Farm cover-crop program heads for statewide use

Oats, barley, rye, wheat to help bay, and the soil

`Effective on Eastern Shore'

July 15, 2002|By Ted Shelsby | Ted Shelsby,SUN STAFF

For the first time in recent years, the Maryland Department of Agriculture is extending its popular farmland cover-crop program statewide.

Under the program, farmers are paid by the state to plant cover crops such as oats, barley, rye and wheat on fields after the fall harvest of other crops. Cover crops are considered the most cost-effective way to reduce harmful nutrient runoff from farmland into the Chesapeake Bay and other waterways.

The program benefits farmers by adding organic matter to the soil, limiting soil erosion and retaining moisture in the soil.

Royden N. Powell III, assistant secretary of the Maryland Agriculture Department, said the state has budgeted $2.4 million for the program this year. He said $1.6 million is designated for the Eastern Shore and $800,000 for the rest of the state.

Powell said state spending on cover crops has been pretty much limited to the Eastern Shore after outbreaks of Pfiesteria piscicida in 1997 resulted in the closing of three Maryland waterways that flow into the bay, triggered panic over the safety of Maryland seafood and disrupted the state's tourism industry.

One exception, he said, was in 1999, when the state paid Central Maryland farmers to plant cover crops as a way of helping them cope with a severe drought that dried pastures.

Powell said it was important to extend the program because runoff from farms as far west as Garrett County can eventually make its way into the bay.

Theresa Pierno, Maryland executive director of the Chesapeake Bay Foundation, praised the department's action, saying cover crops are the most effective way to absorb excess nitrogen and phosphorus from the soil.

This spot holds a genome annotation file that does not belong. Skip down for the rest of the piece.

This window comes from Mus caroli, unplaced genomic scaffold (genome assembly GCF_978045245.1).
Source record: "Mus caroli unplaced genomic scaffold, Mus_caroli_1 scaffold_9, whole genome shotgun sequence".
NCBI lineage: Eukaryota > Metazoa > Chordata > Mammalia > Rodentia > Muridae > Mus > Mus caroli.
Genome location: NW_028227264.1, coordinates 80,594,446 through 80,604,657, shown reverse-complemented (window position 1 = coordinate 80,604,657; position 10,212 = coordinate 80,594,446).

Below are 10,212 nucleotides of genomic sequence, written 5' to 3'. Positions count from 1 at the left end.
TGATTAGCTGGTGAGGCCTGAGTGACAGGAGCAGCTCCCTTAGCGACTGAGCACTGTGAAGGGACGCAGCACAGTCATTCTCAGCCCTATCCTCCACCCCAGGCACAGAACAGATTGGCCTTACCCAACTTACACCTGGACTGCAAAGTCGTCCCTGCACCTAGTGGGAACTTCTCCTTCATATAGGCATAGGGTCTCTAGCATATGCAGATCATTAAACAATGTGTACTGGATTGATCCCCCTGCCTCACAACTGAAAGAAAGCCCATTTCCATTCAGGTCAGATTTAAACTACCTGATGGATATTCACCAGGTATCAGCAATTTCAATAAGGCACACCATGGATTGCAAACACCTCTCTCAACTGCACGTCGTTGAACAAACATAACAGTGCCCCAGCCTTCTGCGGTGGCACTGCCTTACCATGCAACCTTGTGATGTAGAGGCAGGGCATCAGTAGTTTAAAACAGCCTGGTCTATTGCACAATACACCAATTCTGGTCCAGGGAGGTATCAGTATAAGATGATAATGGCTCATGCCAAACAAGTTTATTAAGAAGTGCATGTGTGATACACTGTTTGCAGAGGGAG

"It has been very effective on the Eastern Shore," she said.

Pierno said the foundation lobbied the governor's office for $6 million this year, and she is hopeful that the state will put more money into the program next year.

Edward Sanders, who administers the program, said the state will pay farmers up to $20 an acre to plant cover crops. He said this would offset most, if not all, of a farmer's costs.

Powell said farmers can begin applying for funding July 22, and the sign-up period runs until Aug. 16. He said requests will be approved on a first-come, first-served basis.

Sanders said that while reducing runoff, cover crops greatly reduce soil erosion, especially on the hilly farm fields in Western Maryland. Cover crops also draw excess nutrients, such as nitrogen, from the soil.

In a typical application, a farmer will plant a cover crop after harvesting corn or soybeans.

To be eligible for funding, farmers must have met the requirements of the Water Quality Improvement Act of 1998, which requires farm operations to establish nutrient-management plans designed to limit fertilizer and manure use to reduce the amount of nitrogen and phosphorus in the soil.

Farmers can register for the funding at county soil conservation district offices.

The maximum amount of funding per farm operation is $5,000, with a minimum enrollment of 10 acres.

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